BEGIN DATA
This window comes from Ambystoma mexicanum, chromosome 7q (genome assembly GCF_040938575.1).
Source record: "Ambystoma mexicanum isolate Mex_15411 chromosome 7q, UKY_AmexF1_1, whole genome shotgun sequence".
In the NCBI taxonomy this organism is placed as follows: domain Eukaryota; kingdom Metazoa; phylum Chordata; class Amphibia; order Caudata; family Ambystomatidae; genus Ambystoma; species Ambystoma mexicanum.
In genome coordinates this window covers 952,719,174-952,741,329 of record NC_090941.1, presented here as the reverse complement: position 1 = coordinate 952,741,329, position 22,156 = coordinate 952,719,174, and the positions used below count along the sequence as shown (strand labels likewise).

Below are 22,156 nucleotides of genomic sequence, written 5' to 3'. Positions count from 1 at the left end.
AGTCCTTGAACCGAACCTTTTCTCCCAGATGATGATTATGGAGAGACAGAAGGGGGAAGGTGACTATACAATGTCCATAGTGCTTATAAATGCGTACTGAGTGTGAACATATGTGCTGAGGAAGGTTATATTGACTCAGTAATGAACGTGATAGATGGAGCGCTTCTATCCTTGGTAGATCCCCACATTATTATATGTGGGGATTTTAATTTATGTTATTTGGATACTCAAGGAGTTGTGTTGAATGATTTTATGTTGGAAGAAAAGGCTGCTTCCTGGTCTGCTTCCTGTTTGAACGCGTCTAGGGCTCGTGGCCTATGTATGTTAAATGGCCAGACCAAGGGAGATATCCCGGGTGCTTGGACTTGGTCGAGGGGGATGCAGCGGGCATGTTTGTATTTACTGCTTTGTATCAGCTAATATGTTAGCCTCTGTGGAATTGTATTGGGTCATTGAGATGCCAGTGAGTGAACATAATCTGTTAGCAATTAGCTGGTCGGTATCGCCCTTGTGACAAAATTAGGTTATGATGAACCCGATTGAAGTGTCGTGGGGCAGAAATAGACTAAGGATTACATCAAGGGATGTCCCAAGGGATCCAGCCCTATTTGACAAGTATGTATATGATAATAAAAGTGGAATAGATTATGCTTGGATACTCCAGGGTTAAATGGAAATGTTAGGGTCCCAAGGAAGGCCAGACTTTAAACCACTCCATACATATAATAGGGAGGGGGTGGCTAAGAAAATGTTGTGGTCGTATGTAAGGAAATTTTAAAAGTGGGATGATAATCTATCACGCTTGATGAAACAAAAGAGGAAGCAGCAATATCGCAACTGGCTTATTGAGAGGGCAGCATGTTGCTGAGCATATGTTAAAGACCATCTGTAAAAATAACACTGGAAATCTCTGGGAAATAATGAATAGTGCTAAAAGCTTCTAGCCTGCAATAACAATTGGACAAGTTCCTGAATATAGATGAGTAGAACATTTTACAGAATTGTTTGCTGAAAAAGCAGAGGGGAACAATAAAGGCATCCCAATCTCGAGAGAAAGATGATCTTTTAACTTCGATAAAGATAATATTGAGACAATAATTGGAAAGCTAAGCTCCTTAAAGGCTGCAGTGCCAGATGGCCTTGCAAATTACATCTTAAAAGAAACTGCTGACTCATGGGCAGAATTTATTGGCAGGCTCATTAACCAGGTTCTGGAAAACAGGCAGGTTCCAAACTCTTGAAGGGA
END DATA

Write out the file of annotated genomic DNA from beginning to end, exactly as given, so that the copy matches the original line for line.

This window comes from Ambystoma mexicanum, chromosome 7q (genome assembly GCF_040938575.1).
Source record: "Ambystoma mexicanum isolate Mex_15411 chromosome 7q, UKY_AmexF1_1, whole genome shotgun sequence".
In the NCBI taxonomy this organism is placed as follows: domain Eukaryota; kingdom Metazoa; phylum Chordata; class Amphibia; order Caudata; family Ambystomatidae; genus Ambystoma; species Ambystoma mexicanum.
In genome coordinates this window covers 952,719,174-952,741,329 of record NC_090941.1, presented here as the reverse complement: position 1 = coordinate 952,741,329, position 22,156 = coordinate 952,719,174, and the positions used below count along the sequence as shown (strand labels likewise).

Below are 22,156 nucleotides of genomic sequence, written 5' to 3'. Positions count from 1 at the left end.
AGTCCTTGAACCGAACCTTTTCTCCCAGATGATGATTATGGAGAGACAGAAGGGGGAAGGTGACTATACAATGTCCATAGTGCTTATAAATGCGTACTGAGTGTGAACATATGTGCTGAGGAAGGTTATATTGACTCAGTAATGAACGTGATAGATGGAGCGCTTCTATCCTTGGTAGATCCCCACATTATTATATGTGGGGATTTTAATTTATGTTATTTGGATACTCAAGGAGTTGTGTTGAATGATTTTATGTTGGAAGAAAAGGCTGCTTCCTGGTCTGCTTCCTGTTTGAACGCGTCTAGGGCTCGTGGCCTATGTATGTTAAATGGCCAGACCAAGGGAGATATCCCGGGTGCTTGGACTTGGTCGAGGGGGATGCAGCGGGCATGTTTGTATTTACTGCTTTGTATCAGCTAATATGTTAGCCTCTGTGGAATTGTATTGGGTCATTGAGATGCCAGTGAGTGAACATAATCTGTTAGCAATTAGCTGGTCGGTATCGCCCTTGTGACAAAATTAGGTTATGATGAACCCGATTGAAGTGTCGTGGGGCAGAAATAGACTAAGGATTACATCAAGGGATGTCCCAAGGGATCCAGCCCTATTTGACAAGTATGTATATGATAATAAAAGTGGAATAGATTATGCTTGGATACTCCAGGGTTAAATGGAAATGTTAGGGTCCCAAGGAAGGCCAGACTTTAAACCACTCCATACATATAATAGGGAGGGGGTGGCTAAGAAAATGTTGTGGTCGTATGTAAGGAAATTTTAAAAGTGGGATGATAATCTATCACGCTTGATGAAACAAAAGAGGAAGCAGCAATATCGCAACTGGCTTATTGAGAGGGCAGCATGTTGCTGAGCATATGTTAAAGACCATCTGTAAAAATAACACTGGAAATCTCTGGGAAATAATGAATAGTGCTAAAAGCTTCTAGCCTGCAATAACAATTGGACAAGTTCCTGAATATAGATGAGTAGAACATTTTACAGAATTGTTTGCTGAAAAAGCAGAGGGGAACAATAAAGGCATCCCAATCTCGAGAGAAAGATGATCTTTTAACTTCGATAAAGATAATATTGAGACAATAATTGGAAAGCTAAGCTCCTTAAAGGCTGCAGTGCCAGATGGCCTTGCAAATTACATCTTAAAAGAAACTGCTGACTCATGGGCAGAATTTATTGGCAGGCTCATTAACCAGGTTCTGGAAAACAGGCAGGTTCCAAACTCTTGAAGGGA